In some embodiments, memory module 1000 will include a housing 1005 (as depicted) to enclose one or more memory devices 1010, though such a housing is not essential to all devices or device applications. At least one memory device 1010 is a non-volatile memory including suspended gate non-volatile memory cells and arrays according to various embodiments of the present invention. Where present, the housing 1005 includes one or more contacts 1015 for communication with a host device. Examples of host devices include digital cameras, digital recording and playback devices, PDAs, personal computers, memory card readers, interface hubs and the like. For some embodiments, the contacts 1015 are in the form of a standardized interface. For example, with a USB flash drive, the contacts 1015 might be in the form of a USB Type-A male connector. For some embodiments, the contacts 1015 are in the form of a semi-proprietary interface. In general, however, contacts 1015 provide an interface for passing control, address and/or data signals between the memory module 1000 and a host having compatible receptors for the contacts 1015.
The memory module 1000 may optionally include additional circuitry 1020 which may be one or more integrated circuits and/or discrete components. For some embodiments, the additional circuitry 1020 may include a memory controller for controlling access across multiple memory devices 1010 and/or for providing a translation layer between an external host and a memory device 1010. For example, there may not be a one-to-one correspondence between the number of contacts 1015 and a number of I/O connections to the one or more memory devices 1010. Thus, a memory controller could selectively couple an I/O connection (not shown in
The additional circuitry 1020 may further include functionality unrelated to control of a memory device 1010 such as logic functions as might be performed by an ASIC (application specific integrated circuit). Also, the additional circuitry 1020 may include circuitry to restrict read or write access to the memory module 1000, such as password protection, biometrics or the like. The additional circuitry 1020 may include circuitry to indicate a status of the memory module 1000. For example, the additional circuitry 1020 may include functionality to determine whether power is being supplied to the memory module 1000 and whether the memory module 1000 is currently being accessed, and to display an indication of its status, such as a solid light while powered and a flashing light while being accessed. The additional circuitry 1020 may further include passive devices, such as decoupling capacitors to help regulate power requirements within the memory module 1000.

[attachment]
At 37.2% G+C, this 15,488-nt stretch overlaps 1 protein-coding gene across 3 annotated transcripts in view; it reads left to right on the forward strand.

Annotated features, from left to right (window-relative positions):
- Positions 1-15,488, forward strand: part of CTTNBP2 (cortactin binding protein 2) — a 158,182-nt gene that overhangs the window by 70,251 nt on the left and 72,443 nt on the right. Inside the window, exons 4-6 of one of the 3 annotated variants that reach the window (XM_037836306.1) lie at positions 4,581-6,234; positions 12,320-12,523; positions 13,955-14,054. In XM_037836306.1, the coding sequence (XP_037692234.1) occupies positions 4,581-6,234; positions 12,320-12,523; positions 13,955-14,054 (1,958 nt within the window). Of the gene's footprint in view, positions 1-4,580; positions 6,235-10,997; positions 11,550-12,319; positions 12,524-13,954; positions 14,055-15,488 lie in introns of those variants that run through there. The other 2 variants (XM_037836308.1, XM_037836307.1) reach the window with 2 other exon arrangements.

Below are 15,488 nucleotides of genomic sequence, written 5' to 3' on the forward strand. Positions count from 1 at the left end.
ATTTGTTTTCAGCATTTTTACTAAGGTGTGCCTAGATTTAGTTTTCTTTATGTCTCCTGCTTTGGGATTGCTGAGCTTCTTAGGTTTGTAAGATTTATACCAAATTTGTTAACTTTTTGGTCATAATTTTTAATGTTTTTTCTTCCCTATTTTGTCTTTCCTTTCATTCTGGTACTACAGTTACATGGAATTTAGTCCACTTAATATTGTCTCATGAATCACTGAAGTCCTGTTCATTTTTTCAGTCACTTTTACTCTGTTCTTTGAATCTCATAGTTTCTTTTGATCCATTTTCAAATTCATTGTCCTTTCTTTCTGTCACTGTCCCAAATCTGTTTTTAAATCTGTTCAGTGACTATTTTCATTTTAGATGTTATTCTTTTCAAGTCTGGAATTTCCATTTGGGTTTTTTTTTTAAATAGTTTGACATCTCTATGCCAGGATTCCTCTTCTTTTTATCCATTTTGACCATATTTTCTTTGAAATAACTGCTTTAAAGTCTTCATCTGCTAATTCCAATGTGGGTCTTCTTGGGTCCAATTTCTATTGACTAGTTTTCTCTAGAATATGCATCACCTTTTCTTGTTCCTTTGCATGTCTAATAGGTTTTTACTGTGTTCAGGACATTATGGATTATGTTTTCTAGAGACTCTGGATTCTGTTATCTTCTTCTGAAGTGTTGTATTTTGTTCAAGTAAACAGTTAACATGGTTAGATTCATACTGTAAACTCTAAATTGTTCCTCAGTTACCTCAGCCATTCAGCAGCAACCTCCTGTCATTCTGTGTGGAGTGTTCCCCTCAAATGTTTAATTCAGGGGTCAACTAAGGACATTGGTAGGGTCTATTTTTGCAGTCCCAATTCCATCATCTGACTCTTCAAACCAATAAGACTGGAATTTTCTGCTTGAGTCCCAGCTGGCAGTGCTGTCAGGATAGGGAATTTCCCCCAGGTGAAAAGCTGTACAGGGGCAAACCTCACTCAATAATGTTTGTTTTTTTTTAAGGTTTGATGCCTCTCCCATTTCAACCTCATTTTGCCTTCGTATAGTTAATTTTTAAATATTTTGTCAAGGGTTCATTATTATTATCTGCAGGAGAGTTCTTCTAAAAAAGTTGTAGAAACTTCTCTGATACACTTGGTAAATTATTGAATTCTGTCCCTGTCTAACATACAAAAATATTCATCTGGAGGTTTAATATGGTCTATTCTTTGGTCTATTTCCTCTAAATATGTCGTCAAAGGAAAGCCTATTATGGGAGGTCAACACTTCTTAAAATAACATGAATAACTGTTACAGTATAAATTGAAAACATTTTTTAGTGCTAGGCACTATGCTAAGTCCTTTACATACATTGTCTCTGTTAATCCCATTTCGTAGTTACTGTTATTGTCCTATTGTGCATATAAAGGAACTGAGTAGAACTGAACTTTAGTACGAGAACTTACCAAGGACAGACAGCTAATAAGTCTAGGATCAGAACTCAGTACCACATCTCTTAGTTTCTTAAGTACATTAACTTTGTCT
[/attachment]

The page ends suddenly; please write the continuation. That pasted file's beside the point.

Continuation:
A MEM suspended gate non-volatile memory cell 1100 according to another embodiment is shown in side elevation in
Another MEM suspended gate non-volatile memory cell 1200 shown in
A suspended gate non-volatile memory cell and array structures of cells have been described that include a carrier storage node on a suspended portion of a suspended gate MEM type structure.
Although specific embodiments have been illustrated and described herein, it will be appreciated by those of ordinary skill in the art that any arrangement, which is calculated to achieve the same purpose, may be substituted for the specific embodiment shown. This application is intended to cover any adaptations or variations of the present invention. Therefore, it is manifestly intended that this invention be limited only by the claims and the equivalents thereof.
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|U.S. Classification||365/185.01, 257/318, 257/316|
|International Classification||G11C11/34, G11C16/04|
|Cooperative Classification||H01L29/788, G11C16/0408, G11C8/10, H01L27/115|
|European Classification||H01L29/788, H01L27/115, G11C8/10, G11C16/04F|
|Sep 14, 2010||CC||Certificate of correction|
|Dec 11, 2013||FPAY||Fee payment|
Year of fee payment: 4
|May 12, 2016||AS||Assignment|
Owner name: U.S. BANK NATIONAL ASSOCIATION, AS COLLATERAL AGEN
Free format text: SECURITY INTEREST;ASSIGNOR:MICRON TECHNOLOGY, INC.;REEL/FRAME:038669/0001
Effective date: 20160426
|Jun 2, 2016||AS||Assignment|
Owner name: MORGAN STANLEY SENIOR FUNDING, INC., AS COLLATERAL
Free format text: PATENT SECURITY AGREEMENT;ASSIGNOR:MICRON TECHNOLOGY, INC.;REEL/FRAME:038954/0001
Effective date: 20160426